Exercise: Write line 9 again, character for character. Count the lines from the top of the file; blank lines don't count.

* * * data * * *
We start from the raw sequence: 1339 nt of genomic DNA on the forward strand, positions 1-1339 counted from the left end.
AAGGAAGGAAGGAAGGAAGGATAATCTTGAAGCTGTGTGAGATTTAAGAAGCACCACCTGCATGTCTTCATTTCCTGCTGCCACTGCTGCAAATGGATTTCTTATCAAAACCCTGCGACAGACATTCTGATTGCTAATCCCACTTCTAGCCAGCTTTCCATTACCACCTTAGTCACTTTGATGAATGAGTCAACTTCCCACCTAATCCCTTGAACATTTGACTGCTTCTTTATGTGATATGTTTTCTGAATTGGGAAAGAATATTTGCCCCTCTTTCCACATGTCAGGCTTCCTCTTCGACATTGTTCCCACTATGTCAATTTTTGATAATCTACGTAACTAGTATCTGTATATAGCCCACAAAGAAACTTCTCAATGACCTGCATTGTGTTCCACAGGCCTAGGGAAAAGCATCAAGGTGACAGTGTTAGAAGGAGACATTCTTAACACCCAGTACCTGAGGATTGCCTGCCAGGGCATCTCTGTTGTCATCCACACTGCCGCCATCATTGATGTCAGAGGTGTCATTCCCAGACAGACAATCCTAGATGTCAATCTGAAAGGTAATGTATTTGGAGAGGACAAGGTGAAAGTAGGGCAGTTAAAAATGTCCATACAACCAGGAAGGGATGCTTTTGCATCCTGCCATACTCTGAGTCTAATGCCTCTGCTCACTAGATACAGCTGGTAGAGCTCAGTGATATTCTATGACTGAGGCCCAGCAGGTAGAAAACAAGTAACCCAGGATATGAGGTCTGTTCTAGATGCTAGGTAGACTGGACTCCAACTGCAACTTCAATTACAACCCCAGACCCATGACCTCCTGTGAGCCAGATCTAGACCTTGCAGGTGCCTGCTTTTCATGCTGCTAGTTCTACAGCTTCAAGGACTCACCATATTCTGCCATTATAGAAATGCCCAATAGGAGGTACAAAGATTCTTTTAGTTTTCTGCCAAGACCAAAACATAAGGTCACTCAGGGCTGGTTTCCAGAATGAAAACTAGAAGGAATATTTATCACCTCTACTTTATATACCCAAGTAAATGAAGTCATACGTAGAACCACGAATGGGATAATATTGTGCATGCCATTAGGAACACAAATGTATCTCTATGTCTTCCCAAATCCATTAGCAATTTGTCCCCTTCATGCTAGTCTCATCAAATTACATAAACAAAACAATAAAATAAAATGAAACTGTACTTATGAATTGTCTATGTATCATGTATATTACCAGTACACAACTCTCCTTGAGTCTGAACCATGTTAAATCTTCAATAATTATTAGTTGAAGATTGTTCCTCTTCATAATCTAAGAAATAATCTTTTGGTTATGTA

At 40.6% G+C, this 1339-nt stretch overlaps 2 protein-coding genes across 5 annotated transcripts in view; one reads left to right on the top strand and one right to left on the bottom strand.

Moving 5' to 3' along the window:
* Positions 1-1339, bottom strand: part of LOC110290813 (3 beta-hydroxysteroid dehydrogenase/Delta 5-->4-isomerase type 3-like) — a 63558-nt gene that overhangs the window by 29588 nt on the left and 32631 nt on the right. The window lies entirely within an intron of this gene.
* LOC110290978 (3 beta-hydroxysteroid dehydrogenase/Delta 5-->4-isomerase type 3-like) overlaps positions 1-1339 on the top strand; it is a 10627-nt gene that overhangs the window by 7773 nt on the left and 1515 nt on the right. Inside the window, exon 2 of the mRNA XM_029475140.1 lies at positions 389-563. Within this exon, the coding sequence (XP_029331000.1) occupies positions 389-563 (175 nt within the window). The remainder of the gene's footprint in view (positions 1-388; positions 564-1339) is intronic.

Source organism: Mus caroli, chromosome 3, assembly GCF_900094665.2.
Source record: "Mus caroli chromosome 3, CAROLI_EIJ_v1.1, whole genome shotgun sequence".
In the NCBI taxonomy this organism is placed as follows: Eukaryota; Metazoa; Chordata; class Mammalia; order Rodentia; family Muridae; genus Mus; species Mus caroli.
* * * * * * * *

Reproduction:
In the NCBI taxonomy this organism is placed as follows: Eukaryota; Metazoa; Chordata; class Mammalia; order Rodentia; family Muridae; genus Mus; species Mus caroli.